Tester Says Maybe to ‘Public Option’

By Beacon Staff

HELENA – U.S. Sen. Jon Tester told seniors on Wednesday that he may yet support a health care bill that lets people buy into a government insurance plan if they choose — but said he wants to first make sure it works.

Tester spoke to AARP members on a conference call and many of the callers were worried about Medicare costs that keep going up at a rate they can’t afford on fixed retiree incomes. One caller quizzed Tester about “being cool” to the plans brewing in Congress to attach a so-called public option to the health care overhaul bill.

“I’m not cool to it at all. I think the bottom line is that it has to work for Montana families,” Tester said. “I can tell you that ultimately we need competition and if we can get a public option that is affordable … I am going to end up supporting it.”

In Washington D.C., Democrats are working out their own differences on such issues as whether to include the option for a government insurance plan in the final bill. Tester has yet to commit to such a specific plan, and neither has the state’s senior senator, Democrat Max Baucus.

Baucus led a committee effort to draft a bill capable of getting at least one Republican vote. It favored insurance co-ops as a way to foster competition with insurance companies.

Tester said his main goal is a health care plan that is stable, sustainable over time, does not increase the national debt and is affordable for families. A public option could pass muster, he said. “I just want to make sure we keep my options open, so that it all works for Montana,” Tester said.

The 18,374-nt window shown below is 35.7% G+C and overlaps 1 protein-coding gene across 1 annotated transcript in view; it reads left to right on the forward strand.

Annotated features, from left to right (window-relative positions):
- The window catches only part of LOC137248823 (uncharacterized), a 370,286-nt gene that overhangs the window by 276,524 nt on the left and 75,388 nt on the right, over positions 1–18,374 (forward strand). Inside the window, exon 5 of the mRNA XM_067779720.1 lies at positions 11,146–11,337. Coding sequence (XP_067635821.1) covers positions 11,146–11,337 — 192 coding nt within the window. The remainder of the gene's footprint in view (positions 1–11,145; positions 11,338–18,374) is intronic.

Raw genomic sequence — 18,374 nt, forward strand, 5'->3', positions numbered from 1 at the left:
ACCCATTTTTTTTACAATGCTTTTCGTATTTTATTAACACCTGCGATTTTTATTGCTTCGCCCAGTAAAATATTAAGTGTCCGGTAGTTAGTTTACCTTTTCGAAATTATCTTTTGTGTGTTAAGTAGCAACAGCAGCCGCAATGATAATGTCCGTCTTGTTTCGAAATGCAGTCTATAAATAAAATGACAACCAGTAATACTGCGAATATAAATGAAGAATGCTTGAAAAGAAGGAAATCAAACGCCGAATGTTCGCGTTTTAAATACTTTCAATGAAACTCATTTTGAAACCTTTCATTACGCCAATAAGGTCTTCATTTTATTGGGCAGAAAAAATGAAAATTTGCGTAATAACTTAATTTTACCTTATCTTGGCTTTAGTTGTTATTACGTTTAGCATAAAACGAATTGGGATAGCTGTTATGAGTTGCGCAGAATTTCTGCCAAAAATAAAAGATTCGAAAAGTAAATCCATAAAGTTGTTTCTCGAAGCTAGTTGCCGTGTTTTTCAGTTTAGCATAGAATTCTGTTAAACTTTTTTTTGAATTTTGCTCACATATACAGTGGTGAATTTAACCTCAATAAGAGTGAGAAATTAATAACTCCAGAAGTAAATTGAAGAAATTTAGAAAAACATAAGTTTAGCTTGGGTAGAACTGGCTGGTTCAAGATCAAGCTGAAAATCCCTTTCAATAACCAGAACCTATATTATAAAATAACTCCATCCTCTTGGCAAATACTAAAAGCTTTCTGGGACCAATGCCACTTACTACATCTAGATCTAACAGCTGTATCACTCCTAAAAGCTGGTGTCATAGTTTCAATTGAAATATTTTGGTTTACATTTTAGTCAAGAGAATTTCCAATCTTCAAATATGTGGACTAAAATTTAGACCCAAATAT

“I am certainly not cool to it, I just want to make sure in the end that the thing will work.”

Tester primarily assured seniors on the call that the reform plans will help reduce their costs. The Democratic senator said that Medicare is on fragile ground because the overall health care system is not sustainable. He said reform efforts will rein in overall costs, which will help Medicare.

“The current system is not sustainable. Doing nothing is not an option,” Tester said.

While moderate Democrats dicker with their more liberal colleagues, Republicans are stiffening their opposition to the evolving health care plan.

Tester made it clear he won’t get in the way of overall reform efforts — suggesting that he will not support possible Republican efforts to prevent a Senate bill from coming to a vote — even if he is not yet committing to details. He predicted the final plan will need to be perfected in coming years as issues are worked out.

“Ultimately, in the end, we need stability in the health care system, the kind of stability that is not going to break the bank,” Tester said. “I can tell you that as we go through this health care reform debate, we are going to make sure that Medicare is stronger when we come out the other side.”